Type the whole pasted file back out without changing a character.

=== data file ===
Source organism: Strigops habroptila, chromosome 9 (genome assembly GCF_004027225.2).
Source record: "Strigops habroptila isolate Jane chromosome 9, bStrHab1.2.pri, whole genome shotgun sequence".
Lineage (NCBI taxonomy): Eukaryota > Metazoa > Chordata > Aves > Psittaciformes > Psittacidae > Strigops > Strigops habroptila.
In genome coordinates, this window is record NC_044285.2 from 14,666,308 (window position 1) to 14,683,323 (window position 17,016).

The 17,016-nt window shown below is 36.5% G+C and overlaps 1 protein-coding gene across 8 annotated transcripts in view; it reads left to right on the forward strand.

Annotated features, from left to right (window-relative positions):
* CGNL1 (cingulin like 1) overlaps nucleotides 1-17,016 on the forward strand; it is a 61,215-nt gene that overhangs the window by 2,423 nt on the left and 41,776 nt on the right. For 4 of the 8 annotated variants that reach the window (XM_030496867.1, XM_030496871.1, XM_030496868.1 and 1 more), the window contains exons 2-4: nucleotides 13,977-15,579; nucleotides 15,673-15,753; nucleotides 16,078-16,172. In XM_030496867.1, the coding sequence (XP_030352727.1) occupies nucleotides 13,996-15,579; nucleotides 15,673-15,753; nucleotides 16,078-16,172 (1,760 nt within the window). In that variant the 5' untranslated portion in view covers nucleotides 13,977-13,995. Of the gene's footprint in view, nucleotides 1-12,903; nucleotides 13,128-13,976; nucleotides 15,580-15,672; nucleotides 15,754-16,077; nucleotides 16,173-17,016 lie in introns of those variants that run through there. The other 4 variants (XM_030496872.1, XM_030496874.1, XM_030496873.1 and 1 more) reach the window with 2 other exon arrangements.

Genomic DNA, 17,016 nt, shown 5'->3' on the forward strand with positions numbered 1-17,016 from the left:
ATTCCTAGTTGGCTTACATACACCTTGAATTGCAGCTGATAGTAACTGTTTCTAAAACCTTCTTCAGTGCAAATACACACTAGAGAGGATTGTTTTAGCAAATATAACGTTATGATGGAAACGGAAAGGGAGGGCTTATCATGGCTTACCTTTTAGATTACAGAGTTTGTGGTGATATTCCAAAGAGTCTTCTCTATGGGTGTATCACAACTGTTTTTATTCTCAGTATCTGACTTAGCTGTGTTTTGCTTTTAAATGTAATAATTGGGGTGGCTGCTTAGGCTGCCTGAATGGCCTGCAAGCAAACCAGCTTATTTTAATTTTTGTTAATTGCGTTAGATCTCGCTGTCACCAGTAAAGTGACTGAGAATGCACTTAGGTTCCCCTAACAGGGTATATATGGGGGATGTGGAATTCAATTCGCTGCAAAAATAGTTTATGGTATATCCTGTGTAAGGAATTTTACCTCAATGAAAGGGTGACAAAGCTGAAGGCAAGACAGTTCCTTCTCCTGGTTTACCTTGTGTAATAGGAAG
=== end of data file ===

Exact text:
Source organism: Strigops habroptila, chromosome 9 (genome assembly GCF_004027225.2).
Source record: "Strigops habroptila isolate Jane chromosome 9, bStrHab1.2.pri, whole genome shotgun sequence".
Lineage (NCBI taxonomy): Eukaryota > Metazoa > Chordata > Aves > Psittaciformes > Psittacidae > Strigops > Strigops habroptila.
In genome coordinates, this window is record NC_044285.2 from 14,666,308 (window position 1) to 14,683,323 (window position 17,016).

The 17,016-nt window shown below is 36.5% G+C and overlaps 1 protein-coding gene across 8 annotated transcripts in view; it reads left to right on the forward strand.

Annotated features, from left to right (window-relative positions):
* CGNL1 (cingulin like 1) overlaps nucleotides 1-17,016 on the forward strand; it is a 61,215-nt gene that overhangs the window by 2,423 nt on the left and 41,776 nt on the right. For 4 of the 8 annotated variants that reach the window (XM_030496867.1, XM_030496871.1, XM_030496868.1 and 1 more), the window contains exons 2-4: nucleotides 13,977-15,579; nucleotides 15,673-15,753; nucleotides 16,078-16,172. In XM_030496867.1, the coding sequence (XP_030352727.1) occupies nucleotides 13,996-15,579; nucleotides 15,673-15,753; nucleotides 16,078-16,172 (1,760 nt within the window). In that variant the 5' untranslated portion in view covers nucleotides 13,977-13,995. Of the gene's footprint in view, nucleotides 1-12,903; nucleotides 13,128-13,976; nucleotides 15,580-15,672; nucleotides 15,754-16,077; nucleotides 16,173-17,016 lie in introns of those variants that run through there. The other 4 variants (XM_030496872.1, XM_030496874.1, XM_030496873.1 and 1 more) reach the window with 2 other exon arrangements.

Genomic DNA, 17,016 nt, shown 5'->3' on the forward strand with positions numbered 1-17,016 from the left:
ATTCCTAGTTGGCTTACATACACCTTGAATTGCAGCTGATAGTAACTGTTTCTAAAACCTTCTTCAGTGCAAATACACACTAGAGAGGATTGTTTTAGCAAATATAACGTTATGATGGAAACGGAAAGGGAGGGCTTATCATGGCTTACCTTTTAGATTACAGAGTTTGTGGTGATATTCCAAAGAGTCTTCTCTATGGGTGTATCACAACTGTTTTTATTCTCAGTATCTGACTTAGCTGTGTTTTGCTTTTAAATGTAATAATTGGGGTGGCTGCTTAGGCTGCCTGAATGGCCTGCAAGCAAACCAGCTTATTTTAATTTTTGTTAATTGCGTTAGATCTCGCTGTCACCAGTAAAGTGACTGAGAATGCACTTAGGTTCCCCTAACAGGGTATATATGGGGGATGTGGAATTCAATTCGCTGCAAAAATAGTTTATGGTATATCCTGTGTAAGGAATTTTACCTCAATGAAAGGGTGACAAAGCTGAAGGCAAGACAGTTCCTTCTCCTGGTTTACCTTGTGTAATAGGAAG